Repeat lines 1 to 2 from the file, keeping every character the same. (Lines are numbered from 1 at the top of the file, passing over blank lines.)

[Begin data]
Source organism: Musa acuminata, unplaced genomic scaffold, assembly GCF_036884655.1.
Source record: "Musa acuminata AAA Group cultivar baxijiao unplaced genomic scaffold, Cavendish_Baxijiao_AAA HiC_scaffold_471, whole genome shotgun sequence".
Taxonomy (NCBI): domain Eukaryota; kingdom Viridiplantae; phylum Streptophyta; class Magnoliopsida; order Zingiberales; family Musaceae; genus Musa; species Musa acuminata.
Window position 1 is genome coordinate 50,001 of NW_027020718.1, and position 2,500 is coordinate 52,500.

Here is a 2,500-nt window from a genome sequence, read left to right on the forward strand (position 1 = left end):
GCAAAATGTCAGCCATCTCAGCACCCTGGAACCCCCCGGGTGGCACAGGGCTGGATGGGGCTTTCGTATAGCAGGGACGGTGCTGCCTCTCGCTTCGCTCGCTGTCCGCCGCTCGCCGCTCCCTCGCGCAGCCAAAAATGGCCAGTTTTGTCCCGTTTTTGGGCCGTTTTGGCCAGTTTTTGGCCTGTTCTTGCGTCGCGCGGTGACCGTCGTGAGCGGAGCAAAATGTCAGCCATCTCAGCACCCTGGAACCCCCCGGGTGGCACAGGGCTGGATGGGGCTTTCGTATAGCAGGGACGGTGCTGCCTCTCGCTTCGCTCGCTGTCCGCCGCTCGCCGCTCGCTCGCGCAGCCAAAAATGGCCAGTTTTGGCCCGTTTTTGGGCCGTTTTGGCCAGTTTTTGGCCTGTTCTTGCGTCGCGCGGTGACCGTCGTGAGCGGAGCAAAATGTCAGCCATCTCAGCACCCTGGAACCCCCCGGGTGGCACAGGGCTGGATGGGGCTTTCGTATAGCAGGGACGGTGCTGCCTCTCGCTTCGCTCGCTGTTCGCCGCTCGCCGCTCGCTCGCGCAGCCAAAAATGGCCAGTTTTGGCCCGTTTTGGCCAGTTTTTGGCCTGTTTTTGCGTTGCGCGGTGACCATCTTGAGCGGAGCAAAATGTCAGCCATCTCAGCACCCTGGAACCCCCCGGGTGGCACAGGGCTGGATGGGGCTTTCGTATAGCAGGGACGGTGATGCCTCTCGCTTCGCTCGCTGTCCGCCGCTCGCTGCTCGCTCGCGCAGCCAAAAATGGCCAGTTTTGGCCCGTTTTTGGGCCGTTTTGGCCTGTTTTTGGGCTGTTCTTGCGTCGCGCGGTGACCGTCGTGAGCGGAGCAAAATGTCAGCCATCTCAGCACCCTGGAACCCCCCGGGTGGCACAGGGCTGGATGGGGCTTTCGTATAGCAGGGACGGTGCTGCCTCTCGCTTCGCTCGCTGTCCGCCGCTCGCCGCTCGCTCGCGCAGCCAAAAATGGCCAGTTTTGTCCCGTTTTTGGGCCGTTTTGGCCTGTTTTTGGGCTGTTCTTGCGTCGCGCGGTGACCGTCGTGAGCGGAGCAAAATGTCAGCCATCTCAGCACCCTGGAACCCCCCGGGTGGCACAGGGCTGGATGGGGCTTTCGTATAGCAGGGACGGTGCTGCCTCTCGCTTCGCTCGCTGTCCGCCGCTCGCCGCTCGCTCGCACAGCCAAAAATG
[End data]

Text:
Source organism: Musa acuminata, unplaced genomic scaffold, assembly GCF_036884655.1.
Source record: "Musa acuminata AAA Group cultivar baxijiao unplaced genomic scaffold, Cavendish_Baxijiao_AAA HiC_scaffold_471, whole genome shotgun sequence".